Thursday, March 29, 2018

Apologies, readers, for taking this 'sickie'

Apologies, appreciated readers, but your scribe has been very unwell and quite knocked out by an aggressive virus of the 1957 Asian flu sort, married up with 1968's Hong Kong flu pandemic bug - or so it feels.
Not at all well, in other words. Being an optimist, he hopes to be back in a day or two.
Thanks very much for visiting the blogs for my adventure book, Sailing to Purgatory on .

Friday, March 23, 2018

What's the most useless thing on Grandma?

An interesting piece in a newspaper had me exclaiming, Yes! The article in The Times - in the free online bit - followed some remarks by a high school head, a lady headmaster, or headmistress as the paper dares to term her in this crazy time of equality.
The head of a school for girls in the metropolis had this advice for her charges: In adulthood, don't infantalise your husband when you acquire one.
Ms Victoria Bingham refers to wives whose prompts, or orders, are offered in regular To-do lists. Don't, she declares, micro-manage your man.
It seems the wise lady refers to wives and picked-on husbands in younger years.
Orders are commands
We can only guess who gives the orders in a household of a young couple.
Not so at the older, pensioner stage, I'd say, where the orders are much more prevalent, and often issued - commanded - out in public. It's this senior lady bossiness that inspired my exclamation.
In later years, a more insistent version of micro-management takes over and is no longer confined to the kitchen or living room. It's out there in the high street, the NHS carpark, and in my overpopulated suburb, everywhere.
I don't doubt that the assertiveness springs from a well-meaning girl who almost suddenly has a household and little family to manage. Obviously, she needs help, and not all husbands are natural helpers at home.
The view at the supermarket
Look around your supermarket and you'll see the outcome of this earlier bossiness. The now retired fellow, usually portly because the wife wants to show publicly that she feeds him well, is instructed to get the vinegar.
He wonders, er, um, where will it be? With a loud admonishment or two, she dashes off to the shelf. Now he's to get the bread. Seeded, sliced, supersize or small? She defines the demand noisily as she hurries off herself to the bread counter.
As I contemplate a late marriage, I wonder if I want to be in their shoes - sneakers, it seems, to avoid unending nagging for applications of polish.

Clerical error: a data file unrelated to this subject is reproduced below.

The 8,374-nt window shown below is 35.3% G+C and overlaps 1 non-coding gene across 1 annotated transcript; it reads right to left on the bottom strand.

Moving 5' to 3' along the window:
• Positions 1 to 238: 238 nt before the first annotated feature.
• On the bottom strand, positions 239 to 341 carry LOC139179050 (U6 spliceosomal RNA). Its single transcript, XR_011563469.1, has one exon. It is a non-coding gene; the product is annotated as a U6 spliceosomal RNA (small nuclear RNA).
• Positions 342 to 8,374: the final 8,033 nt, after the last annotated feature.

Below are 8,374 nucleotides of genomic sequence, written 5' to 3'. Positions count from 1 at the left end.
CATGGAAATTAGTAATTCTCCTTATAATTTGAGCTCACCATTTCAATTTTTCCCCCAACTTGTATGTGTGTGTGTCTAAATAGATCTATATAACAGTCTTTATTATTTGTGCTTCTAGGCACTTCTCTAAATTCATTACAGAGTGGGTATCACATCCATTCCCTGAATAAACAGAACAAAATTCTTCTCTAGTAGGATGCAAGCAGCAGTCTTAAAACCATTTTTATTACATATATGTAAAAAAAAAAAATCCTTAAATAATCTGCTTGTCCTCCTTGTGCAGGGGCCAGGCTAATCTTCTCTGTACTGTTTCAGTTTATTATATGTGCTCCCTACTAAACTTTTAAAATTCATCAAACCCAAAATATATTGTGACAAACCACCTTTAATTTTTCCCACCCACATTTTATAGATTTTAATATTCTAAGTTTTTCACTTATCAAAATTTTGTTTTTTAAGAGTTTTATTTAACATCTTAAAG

And it's the look of the poor devils. They're overweight, harassed - henpecked, used to be the term - and unfit. This physical state comes from a gramps' determination to win somewhere. The story continues on the home for my ocean adventure book, Sailing to

Monday, March 19, 2018

How slave owners shocked a #1 social mocker

Racial insults shouted by people short on vocabulary and humanity are not heard often these days thankfully. How different were social attitudes only eight or so generations ago.
How doubly interesting it is to see how it bothered that social mocker Charles Dickens, who used ridicule of region and age and more to amuse his readers. I don't recall reading a story where he made fun of race, but few other characteristics were safe from his observations.
How very interesting to find this social critic penning his shock at US attitudes to race when he toured America in 1842.
Some of the barbs are revealed in his book, American Notes For General Circulation, which is quoted on that excellent book-excerpting emailer, Delancey Place dot com.
DelanceyPlace reports, 'In 1842, thirty-year-old Charles Dickens, already flush with the success of such books as Oliver Twist and The Pickwick Papers, made a tour of the United States, and published his observations in American Notes for General Circulation.
'He encountered the pervasive and brutal realities of slavery, including advertisements for slaves published routinely in local papers.'
The book, reports Delancey Place, is a fervent condemnation of slavery and includes some published announcements he saw.
Dickens saw 'Cash for negroes,' as the heading of lists of advertisements in journals. He noted, 'Woodcuts of a runaway negro with manacled hands, crouching beneath a bluff pursuer in top boots, who grasps him by the throat, agreeably diversify the pleasant text.'
Continues on the blogs for my sailing adventure story, Sailing to Purgatory, at